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Chronic stress generally inhibits the activity of the reproductive system. Acute stress also is often inhibitory, but the mechanism involved and its persistence of action once animals are no longer exposed to the stressor are poorly understood. We investigated the effect of capture and restraint stress on plasma testosterone (T), luteinizing hormone (LH),(More)
In many male vertebrates, the secretion of reproductive (gonadal androgens) and adrenocortical (glucocorticoids) hormones varies seasonally and in response to environmental stimuli, and these hormones exert numerous behavioral and metabolic effects. We performed two field studies on adult male Rufous-winged Sparrows, Peucaea carpalis, a Sonoran Desert(More)
We sought to clarify functional relationships between baseline and acute stress-induced changes in plasma levels of the stress hormone corticosterone (CORT) and the reproductive hormone testosterone (T), and those of two main metabolites, uric acid (UA) and glucose (GLU). Acute stress in vertebrates generally stimulates the secretion of glucocorticoids,(More)
Energy deficiency can suppress reproductive function in vertebrates. As the orchestrator of reproductive function, endocrine activity of the hypothalamo-pituitary-gonadal (HPG) axis is potentially an important mechanism mediating such effects. Previous experiments in wild-caught birds found inconsistent relationships between energy deficiency and seasonal(More)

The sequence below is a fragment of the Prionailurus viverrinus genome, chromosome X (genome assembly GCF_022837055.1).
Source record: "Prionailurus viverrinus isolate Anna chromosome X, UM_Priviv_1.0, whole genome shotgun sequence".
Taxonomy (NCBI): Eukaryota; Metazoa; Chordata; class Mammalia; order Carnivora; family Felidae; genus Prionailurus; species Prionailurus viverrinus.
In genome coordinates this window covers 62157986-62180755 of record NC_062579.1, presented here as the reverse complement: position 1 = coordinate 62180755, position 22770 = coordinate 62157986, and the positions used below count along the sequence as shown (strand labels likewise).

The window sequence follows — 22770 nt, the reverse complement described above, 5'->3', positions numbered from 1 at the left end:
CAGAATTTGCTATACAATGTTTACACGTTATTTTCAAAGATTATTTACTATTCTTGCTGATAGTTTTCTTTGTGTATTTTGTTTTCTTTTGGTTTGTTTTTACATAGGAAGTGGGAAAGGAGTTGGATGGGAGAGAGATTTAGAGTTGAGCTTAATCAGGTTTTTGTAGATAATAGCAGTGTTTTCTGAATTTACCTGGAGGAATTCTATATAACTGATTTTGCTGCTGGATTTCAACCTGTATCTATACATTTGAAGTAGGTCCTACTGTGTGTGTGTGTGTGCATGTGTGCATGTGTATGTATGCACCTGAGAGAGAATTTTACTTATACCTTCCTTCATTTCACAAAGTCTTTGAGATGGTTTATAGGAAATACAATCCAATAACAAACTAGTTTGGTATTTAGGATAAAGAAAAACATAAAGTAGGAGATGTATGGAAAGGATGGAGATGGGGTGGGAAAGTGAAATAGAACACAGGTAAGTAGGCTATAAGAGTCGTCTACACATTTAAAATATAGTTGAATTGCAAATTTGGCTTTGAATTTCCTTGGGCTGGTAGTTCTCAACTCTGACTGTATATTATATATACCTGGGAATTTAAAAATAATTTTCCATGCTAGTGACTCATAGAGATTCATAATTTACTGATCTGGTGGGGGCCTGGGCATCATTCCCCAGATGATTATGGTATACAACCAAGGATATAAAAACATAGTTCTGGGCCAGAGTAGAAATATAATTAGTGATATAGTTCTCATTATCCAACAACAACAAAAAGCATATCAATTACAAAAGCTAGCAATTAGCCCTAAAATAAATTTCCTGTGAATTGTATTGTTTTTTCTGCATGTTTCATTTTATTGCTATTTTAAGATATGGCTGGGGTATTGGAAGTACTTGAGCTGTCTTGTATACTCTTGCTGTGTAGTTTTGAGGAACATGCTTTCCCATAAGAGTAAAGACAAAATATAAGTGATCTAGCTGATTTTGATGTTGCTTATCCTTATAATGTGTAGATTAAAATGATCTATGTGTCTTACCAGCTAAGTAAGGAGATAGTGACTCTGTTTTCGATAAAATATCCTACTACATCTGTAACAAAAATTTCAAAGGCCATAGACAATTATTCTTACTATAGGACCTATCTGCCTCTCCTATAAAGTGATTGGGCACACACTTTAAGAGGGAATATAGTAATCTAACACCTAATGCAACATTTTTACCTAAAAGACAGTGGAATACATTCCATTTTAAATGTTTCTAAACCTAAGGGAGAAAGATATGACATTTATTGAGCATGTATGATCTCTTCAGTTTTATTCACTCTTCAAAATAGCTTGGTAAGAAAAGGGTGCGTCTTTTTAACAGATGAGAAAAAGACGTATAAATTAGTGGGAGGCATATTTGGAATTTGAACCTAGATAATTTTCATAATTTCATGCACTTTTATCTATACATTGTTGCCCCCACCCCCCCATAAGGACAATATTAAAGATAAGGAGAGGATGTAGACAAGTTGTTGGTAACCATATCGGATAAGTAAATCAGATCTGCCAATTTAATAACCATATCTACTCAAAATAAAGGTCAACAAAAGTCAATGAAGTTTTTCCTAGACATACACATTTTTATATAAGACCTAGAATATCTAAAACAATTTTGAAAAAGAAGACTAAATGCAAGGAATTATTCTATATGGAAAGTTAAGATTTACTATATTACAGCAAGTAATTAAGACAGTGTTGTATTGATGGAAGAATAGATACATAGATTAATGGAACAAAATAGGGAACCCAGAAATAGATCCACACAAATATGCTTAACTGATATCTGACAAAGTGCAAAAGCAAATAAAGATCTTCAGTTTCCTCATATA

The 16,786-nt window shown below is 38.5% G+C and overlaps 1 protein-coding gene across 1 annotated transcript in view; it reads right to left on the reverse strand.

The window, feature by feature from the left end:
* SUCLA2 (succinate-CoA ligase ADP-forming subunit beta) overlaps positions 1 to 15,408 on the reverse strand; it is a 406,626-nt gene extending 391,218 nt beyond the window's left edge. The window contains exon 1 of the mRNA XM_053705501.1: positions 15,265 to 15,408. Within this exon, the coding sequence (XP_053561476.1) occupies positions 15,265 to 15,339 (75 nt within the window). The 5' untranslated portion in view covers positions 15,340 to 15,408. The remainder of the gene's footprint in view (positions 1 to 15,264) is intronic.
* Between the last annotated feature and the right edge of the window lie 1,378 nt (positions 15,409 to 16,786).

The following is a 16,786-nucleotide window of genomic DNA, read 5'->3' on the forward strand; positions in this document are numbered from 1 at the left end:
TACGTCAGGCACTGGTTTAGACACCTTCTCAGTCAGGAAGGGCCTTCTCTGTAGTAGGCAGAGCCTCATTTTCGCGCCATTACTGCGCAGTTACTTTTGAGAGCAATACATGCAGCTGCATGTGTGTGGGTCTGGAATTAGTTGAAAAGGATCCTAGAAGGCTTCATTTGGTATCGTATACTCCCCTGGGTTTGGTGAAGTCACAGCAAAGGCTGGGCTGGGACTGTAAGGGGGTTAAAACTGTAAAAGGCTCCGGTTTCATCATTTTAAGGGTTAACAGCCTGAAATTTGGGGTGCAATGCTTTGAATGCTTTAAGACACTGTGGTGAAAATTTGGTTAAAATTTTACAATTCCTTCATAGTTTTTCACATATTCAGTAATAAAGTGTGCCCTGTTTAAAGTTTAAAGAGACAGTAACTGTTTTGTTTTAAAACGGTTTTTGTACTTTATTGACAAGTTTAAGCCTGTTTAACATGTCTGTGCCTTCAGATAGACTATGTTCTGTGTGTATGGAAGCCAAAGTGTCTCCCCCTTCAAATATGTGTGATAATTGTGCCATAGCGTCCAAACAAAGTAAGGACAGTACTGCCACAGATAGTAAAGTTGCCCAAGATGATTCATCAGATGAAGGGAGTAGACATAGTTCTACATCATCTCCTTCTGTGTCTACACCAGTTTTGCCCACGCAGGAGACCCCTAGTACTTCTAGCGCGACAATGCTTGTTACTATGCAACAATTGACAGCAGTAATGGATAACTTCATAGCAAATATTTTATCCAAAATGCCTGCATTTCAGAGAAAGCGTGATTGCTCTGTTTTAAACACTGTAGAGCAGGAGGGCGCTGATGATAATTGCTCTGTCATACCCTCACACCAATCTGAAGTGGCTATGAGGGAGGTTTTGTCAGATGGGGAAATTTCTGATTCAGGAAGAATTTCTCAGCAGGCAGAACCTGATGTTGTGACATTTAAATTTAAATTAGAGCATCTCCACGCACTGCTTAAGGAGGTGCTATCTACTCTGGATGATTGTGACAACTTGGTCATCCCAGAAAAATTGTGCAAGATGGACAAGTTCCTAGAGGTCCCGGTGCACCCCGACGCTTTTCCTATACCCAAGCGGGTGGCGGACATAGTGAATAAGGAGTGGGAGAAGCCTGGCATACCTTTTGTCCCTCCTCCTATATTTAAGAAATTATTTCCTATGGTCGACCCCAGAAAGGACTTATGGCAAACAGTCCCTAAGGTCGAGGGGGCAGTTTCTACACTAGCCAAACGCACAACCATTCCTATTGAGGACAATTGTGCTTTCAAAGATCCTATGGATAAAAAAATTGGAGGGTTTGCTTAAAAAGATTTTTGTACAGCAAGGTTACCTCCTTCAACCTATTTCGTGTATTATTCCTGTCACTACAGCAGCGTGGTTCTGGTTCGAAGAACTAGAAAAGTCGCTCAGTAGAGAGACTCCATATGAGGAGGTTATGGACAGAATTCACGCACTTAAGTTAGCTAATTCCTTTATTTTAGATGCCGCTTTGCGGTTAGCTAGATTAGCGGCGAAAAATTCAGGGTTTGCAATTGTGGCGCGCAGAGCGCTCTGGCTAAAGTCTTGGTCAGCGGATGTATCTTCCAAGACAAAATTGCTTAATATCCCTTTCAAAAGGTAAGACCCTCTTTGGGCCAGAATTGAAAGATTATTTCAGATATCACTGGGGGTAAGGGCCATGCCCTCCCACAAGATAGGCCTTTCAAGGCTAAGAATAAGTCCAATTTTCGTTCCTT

Acute stress in vertebrates generally stimulates the hypothalamo-pituitary-adrenal axis and is often associated with multiple metabolic changes, such as increased gluconeogenesis, and with behavioral alterations. Little information is available, especially in free-ranging organisms, on the duration of these reversible effects once animals are no longer(More)
Stress-induced effects on innate immune activity in wild birds have been difficult to predict. These difficulties may arise from the frequent assumptions that (1) the stress response influences different components of the immune response similarly, (2) stress-induced effects do not change over the course of the stress response and (3) glucocorticoids are(More)
To maximize fitness, organisms must invest energetic and nutritional resources into developing, activating, and maintaining reproductive physiology and behavior. Corticosterone (CORT), the primary avian glucocorticoid, regulates energetic reserves to meet metabolic demands. At low (baseline) plasma levels, CORT activates avian mineralocorticoid receptors(More)
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